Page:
Lazyani said...

You know already about my anecdotes and we have already had an interaction on the same.
However, I actually immediately could visualise a 7 year old frollicking in muddy knee deep water.

Anonymous said...

Rains are indeed nostalgic for everyone of bring a unique ecstasy and joy to our heart with music brimming in our minds...I can also more remember about the childhood & have similar experiences like was some of the golden moments of our life & we miss those these days very much...swimming during the rains, take us on a nostalgic walk...In my childhood days I used to get drenched completely in the first rains of the season atleast once...nice reading!

Jaquanda Rae said...

Wow, thanks for your comments on Jukebox,they are something else!

Rain. I loved walking in the rain in the earlier part of high school. I remember some really heavy rains when I was around 12 and walking up and down the schoolyard in my full uniform, laughing and clowning around. I never got sick.

I also remember bits of Hurricane Gilbert in around 88 or 89. Parts of trees outside the glass windows were flying through the air, as well as zinc roofs. We had a gypsum ceiling and some of the "tiles" came down. After the hurricane passed, we went over to the neighbours and ate a lot of canned food for a long period.

sukku said...


I would like to inform you that you have been tagged by me today and the link is

Thank you and have a good day

White Rose said...

I remember my mom sitting with us kids on the back porch as thunderstorms would roll in. she loved the rain and so do I.

Also one of my favorite poems came to mind when I read this. I thought I would share:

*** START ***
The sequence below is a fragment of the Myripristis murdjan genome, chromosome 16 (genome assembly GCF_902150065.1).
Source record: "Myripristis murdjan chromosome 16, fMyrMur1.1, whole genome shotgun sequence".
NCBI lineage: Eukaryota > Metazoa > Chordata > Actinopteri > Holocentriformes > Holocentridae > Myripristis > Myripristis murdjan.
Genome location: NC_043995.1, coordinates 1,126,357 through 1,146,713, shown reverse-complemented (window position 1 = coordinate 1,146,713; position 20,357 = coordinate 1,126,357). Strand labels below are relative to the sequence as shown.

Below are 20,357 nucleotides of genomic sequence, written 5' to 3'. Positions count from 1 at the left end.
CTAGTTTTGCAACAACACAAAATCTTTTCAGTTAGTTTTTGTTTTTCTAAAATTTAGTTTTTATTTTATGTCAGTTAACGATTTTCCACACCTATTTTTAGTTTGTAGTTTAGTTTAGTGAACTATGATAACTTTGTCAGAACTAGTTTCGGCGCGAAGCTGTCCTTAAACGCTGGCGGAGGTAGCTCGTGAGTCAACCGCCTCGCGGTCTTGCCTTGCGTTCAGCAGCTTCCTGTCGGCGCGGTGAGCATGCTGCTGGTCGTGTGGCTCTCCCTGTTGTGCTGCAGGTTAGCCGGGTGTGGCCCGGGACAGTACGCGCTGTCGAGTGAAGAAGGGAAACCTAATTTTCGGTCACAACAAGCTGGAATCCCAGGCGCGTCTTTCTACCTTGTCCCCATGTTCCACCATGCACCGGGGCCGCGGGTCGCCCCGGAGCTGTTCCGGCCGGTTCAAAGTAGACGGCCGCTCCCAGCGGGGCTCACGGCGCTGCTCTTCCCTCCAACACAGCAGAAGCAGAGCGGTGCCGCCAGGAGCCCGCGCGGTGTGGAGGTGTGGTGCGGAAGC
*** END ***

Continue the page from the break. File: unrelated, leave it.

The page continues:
Rainy Night

Ghosts of all my lovely sins,
Who attend too well my pillow,
Gay the wanton rain begins;
Hide the limp and tearful willow.

Turn aside your eyes and ears,
Trail away your robes of sorrow,
You shall have my further years-
You shall walk with me tomorrow.

I am sister to the rain;
Fey and sudden and unholy,
Petulant at the windowpane,
Quickly lost, remembered slowly.

I have lived with shades, a shade;
I am hung with graveyard flowers.
Let me be tonight arrayed
In the silver of the showers.

Every fragile thing shall rust;
When another April passes
I may be a furry dust,
Sifting through the brittle grasses.

All sweet sins shall be forgot;
Who will live to tell their siring?
Hear me now, nor let me rot
Wistful still, and still aspiring.

Ghosts of dear temptations, heed;
I am frail, be you forgiving.
See you not that I have need
To be living with the living?

Sail, tonight, the Styx's breast;
Glide among the dim processions
Of the exquisite unblest,
Spirits of my shared transgressions,

Roam with young Persephone.
Plucking poppies for your slumber . . .
With the morrow, there shall be
One more wraith among your number.

Dorothy Parker

peace and light


Sucharita Sarkar said...

Thanks, everybody, for raining memories on this blog! And a special thanks for that wonderful poem!